Journal of NeuroVirology

, Volume 21, Issue 4, pp 415–421 | Cite as

Human immunodeficiency virus (HIV) modulates the associations between insulin resistance and cognition in the current combination antiretroviral therapy (cART) era: a study of the Women’s Interagency HIV Study (WIHS)

  • Victor Valcour
  • Leah H. Rubin
  • Phyllis Tien
  • Kathryn Anastos
  • Mary Young
  • Wendy Mack
  • Mardge Cohen
  • Elizabeth T. Golub
  • Howard Crystal
  • Pauline M. Maki
Article

Abstract

Cognitive impairment (CI) remains common despite access to combination antiretroviral therapy (cART); it has been linked to HIV-specific, HIV-related, and HIV-unrelated factors. Insulin resistance (IR) was associated with CI in the early cART era, when antiretroviral medications had greater mitochondrial and metabolic toxicity. We sought to examine these relationships in the current cART era of reduced antiretroviral toxicities. This study examined IR among non-diabetics in relation to a 1-h neuropsychological test battery among 994 women (659 HIV-infected and 335 HIV-uninfected controls) assessed between 2009 and 2011. The mean (standard deviation (SD)) age of the sample was 45.1 (9.3) years. The HIV-infected sample had a median interquartile range (IQR) cluster of differentiation 4 (CD4) T-lymphocyte count of 502 (310–727) cells/μL, and 54 % had undetectable plasma HIV RNA levels. Among all, the homeostasis model assessment (HOMA) of IR ranged from 0.25 to 37.14. In adjusted models, increasing HOMA was significantly associated with reduced performance on Letter-Number Sequencing (LNS) attention task (β = −0.10, p < 0.01) and on Hopkins Verbal Learning Test (HVLT) recognition (β = −0.10, p < 0.01) with weaker but statistically significant associations on phonemic fluency (β = −0.09, p = 0.01). An HIV*HOMA interaction effect was identified on the LNS attention task and Stroop trials 1 and 2, with worse performance in HIV-infected vs. HIV-uninfected women. In separate analyses, cohort members who had diabetes mellitus (DM) performed worse on the grooved pegboard test of psychomotor speed and manual dexterity. These findings confirm associations between both IR and DM on some neuropsychological tests and identify an interaction between HIV status and IR.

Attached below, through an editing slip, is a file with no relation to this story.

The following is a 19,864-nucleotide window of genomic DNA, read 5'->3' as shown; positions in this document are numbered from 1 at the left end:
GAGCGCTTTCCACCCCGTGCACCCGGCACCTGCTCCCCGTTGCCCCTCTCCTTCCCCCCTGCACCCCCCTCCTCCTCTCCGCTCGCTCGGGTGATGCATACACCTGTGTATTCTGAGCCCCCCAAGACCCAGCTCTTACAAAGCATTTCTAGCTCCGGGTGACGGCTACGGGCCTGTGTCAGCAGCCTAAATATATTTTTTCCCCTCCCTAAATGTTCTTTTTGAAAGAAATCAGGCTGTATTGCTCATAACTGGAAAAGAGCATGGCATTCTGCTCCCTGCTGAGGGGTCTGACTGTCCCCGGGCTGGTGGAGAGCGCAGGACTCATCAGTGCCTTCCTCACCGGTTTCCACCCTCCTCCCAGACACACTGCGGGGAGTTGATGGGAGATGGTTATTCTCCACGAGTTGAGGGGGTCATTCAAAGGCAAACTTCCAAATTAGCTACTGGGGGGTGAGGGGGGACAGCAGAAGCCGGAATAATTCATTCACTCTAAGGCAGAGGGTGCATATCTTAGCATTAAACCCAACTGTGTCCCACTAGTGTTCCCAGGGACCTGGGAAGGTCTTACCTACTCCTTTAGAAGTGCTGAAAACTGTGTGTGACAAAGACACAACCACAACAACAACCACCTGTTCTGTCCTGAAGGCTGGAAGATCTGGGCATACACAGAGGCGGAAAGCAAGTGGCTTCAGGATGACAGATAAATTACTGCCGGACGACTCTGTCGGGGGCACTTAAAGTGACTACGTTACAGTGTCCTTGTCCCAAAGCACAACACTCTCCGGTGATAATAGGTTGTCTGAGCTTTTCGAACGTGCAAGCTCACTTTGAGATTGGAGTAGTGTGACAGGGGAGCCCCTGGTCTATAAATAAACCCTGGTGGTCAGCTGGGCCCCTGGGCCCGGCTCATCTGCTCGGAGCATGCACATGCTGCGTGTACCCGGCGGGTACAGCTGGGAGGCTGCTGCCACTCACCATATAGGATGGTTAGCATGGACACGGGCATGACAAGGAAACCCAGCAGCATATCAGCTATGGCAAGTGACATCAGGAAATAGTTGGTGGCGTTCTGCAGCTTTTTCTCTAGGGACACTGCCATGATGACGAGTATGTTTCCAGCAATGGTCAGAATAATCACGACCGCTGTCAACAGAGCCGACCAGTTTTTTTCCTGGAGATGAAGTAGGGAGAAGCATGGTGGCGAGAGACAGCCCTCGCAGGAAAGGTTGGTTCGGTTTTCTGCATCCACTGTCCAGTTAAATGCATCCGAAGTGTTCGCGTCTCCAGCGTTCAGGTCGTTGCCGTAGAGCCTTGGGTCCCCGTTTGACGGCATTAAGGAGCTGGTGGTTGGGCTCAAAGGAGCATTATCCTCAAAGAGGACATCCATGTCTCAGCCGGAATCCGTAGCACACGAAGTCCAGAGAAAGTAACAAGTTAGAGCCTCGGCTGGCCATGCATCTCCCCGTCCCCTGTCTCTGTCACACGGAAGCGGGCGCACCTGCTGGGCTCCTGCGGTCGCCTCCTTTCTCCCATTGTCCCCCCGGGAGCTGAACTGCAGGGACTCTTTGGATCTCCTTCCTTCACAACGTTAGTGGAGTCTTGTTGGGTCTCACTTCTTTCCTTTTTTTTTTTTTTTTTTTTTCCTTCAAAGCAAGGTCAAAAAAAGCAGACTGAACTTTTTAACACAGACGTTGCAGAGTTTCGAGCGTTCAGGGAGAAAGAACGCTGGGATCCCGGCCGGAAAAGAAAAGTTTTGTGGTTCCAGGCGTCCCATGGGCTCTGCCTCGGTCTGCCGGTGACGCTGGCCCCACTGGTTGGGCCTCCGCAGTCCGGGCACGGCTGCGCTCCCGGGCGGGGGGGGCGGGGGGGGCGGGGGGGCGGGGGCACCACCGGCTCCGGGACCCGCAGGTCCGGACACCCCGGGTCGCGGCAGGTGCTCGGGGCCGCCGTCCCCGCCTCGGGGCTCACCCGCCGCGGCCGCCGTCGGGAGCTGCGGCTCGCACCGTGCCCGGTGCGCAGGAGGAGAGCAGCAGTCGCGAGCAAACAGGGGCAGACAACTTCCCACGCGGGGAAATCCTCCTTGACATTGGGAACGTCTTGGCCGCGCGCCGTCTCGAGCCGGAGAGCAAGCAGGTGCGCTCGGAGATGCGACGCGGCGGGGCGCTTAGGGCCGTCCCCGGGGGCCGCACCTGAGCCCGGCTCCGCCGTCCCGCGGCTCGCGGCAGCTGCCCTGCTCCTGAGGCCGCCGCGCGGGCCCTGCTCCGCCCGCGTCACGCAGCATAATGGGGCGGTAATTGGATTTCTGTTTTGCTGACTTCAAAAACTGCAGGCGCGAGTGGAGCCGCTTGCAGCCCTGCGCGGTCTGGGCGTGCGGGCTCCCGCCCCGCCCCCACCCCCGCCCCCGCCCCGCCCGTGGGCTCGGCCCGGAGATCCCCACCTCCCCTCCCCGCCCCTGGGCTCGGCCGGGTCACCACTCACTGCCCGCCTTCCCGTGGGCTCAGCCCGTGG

Keywords

HIV Insulin resistance Dementia Cognition cART 

References

  1. Bacon MC, von Wyl V, Alden C, Sharp G, Robison E, Hessol N, Gange S, Barranday Y, Holman S, Weber K, Young MA (2005) The women’s interagency HIV study: an observational cohort brings clinical sciences to the bench. Clin Diagn Lab Immunol 12(9):1013–1019PubMedCentralPubMedGoogle Scholar
  2. Barkan SE, Melnick SL, Preston-Martin S, Weber K, Kalish LA, Miotti P, Young M, Greenblatt R, Sacks H, Feldman J (1998) The women’s interagency HIV study. WIHS collaborative study group. Epidemiology 9(2):117–125PubMedCrossRefGoogle Scholar